Why Your Children Need the Gospel (Instead of Another Lecture)

At some point every day, I can count on hearing, “Mom! Look what she’s doing!”

Now that Hosanna is mobile, there are almost constant opportunities for friction between her and three-and-a-half-year-old Isaiah. As soon as she crawls toward something, he wants it. And if he’s building a tower out of Duplos, all she wants to do is knock it down and try to eat it.


Isaiah often begs me to keep her from touching his toys. It’s tempting to get frustrated and want him to just share, but then I realize how I can get in the same mindset, wanting my kids to stop dropping food on my floor, taking dishes out of my cupboards, or squishing play-doh into my carpet.

Recently, Isaiah was trying to convince me that other people disobey, but he doesn’t disobey. He is more than happy to let me know when Hosanna is doing something I have forbidden him to do, like throwing food on the floor or chewing on a library book.

If my ultimate goal becomes outward obedience, my son may continue his Pharisaical thinking, that if he follows Mom and Dad’s rules closely enough, he will be a good boy. He would fit right in with children whose parents follow other religions and have excellent behavior management apart from Christ (as long as his sister didn’t bother him too much). Maybe I’d become so convinced by his uprightness that I’d recoil in horror when I caught him hitting his sister or speaking unkind words to a friend.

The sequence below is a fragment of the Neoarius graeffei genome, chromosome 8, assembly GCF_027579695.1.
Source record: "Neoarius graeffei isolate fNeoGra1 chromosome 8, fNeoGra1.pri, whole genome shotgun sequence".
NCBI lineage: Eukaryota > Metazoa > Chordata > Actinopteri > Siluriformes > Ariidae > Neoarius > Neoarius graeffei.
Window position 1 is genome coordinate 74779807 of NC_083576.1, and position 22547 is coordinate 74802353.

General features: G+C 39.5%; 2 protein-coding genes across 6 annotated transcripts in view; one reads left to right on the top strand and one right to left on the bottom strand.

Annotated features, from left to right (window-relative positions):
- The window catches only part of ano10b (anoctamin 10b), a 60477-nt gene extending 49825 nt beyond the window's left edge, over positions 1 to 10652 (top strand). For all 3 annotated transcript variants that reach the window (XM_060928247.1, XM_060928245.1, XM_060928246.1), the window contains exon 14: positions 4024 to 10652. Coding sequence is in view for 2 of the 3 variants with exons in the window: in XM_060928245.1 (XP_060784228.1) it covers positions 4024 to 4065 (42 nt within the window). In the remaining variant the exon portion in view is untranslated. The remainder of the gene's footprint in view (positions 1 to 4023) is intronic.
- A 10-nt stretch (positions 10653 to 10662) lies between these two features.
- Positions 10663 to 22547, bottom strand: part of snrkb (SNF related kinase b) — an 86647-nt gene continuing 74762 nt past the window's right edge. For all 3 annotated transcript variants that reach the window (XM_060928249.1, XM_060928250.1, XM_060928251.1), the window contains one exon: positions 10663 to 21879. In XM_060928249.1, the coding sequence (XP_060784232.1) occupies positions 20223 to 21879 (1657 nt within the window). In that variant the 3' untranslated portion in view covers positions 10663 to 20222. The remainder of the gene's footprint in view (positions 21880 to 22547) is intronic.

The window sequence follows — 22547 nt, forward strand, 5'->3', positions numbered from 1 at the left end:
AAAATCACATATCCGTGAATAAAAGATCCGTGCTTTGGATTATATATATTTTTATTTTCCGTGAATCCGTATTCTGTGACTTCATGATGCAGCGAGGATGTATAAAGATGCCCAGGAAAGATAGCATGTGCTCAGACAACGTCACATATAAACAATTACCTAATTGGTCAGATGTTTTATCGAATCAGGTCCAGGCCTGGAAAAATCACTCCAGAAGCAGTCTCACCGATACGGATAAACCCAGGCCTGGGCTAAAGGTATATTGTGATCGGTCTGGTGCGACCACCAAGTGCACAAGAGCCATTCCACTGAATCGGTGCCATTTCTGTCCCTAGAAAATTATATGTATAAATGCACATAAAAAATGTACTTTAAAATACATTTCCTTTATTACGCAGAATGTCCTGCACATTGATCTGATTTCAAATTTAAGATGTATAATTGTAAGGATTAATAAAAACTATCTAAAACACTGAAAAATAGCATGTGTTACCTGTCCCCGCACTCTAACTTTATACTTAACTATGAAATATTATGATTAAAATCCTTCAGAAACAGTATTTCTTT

Maybe he doesn’t need to be told he’s a good boy as much as he needs to be taught the gospel.


All About Jesus

In a recent panel discussion on Teaching Our Children About Jesus, Elyse Fitzpatrick, author of Give Them Grace: Dazzling Your Kids with the Love of Jesus, shared that Jesus had little brothers and sisters and treated them perfectly. Jesus knows that my son struggles to share with his sister, and that I struggle to share my time, energy, and picked-up home.

My son is not called to love his sister most of the time, he is called to love her all of the time, just as I am called to love them and my husband in a thousand opportunities for self-sacrifice each day.

When unconditional love is the standard, it’s not something that can be faked.

When I name sins for what they are, I can point my children to the One who never sinned, and the forgiveness He freely offers. I can tell my son, “That wasn’t kind when you pushed your sister out of the way. Jesus probably didn’t like it when His sister got in His way, but He never pushed her. Even though He was never unkind, He died to pay for all the unkind things we have ever done.”

I can also confess when I sin against him. “I’m sorry for yelling at you to come brush your teeth, rather than simply asking you and disciplining you when you didn’t obey.” or “I’m sorry I acted angry when you spilled your rice on the carpet. Will you forgive me?”

A couple weeks ago, I saw my son rip a toy out of his sister’s hand. When I asked him to apologize to her for taking it, he said he didn’t want to. I felt led to put my hands on his shoulders and pray for Jesus to give him a soft heart that would want to apologize to his sister, thanking Jesus for loving his brothers and sisters perfectly.

Another time, we did work on what it sounded like to apologize using a kind voice, saying specifically what he did that was wrong and trying to look his perpetually-active sister in the eyes. After a couple silly-voice attempts, I thought he had done an okay job and asked if he wanted to go outside. He said, “Yes, but first I need to do something.” He turned to his sister. “Hosanna, I’m sorry for pushing you over.” Then he smiled up at me, “Okay, I’m ready to go.”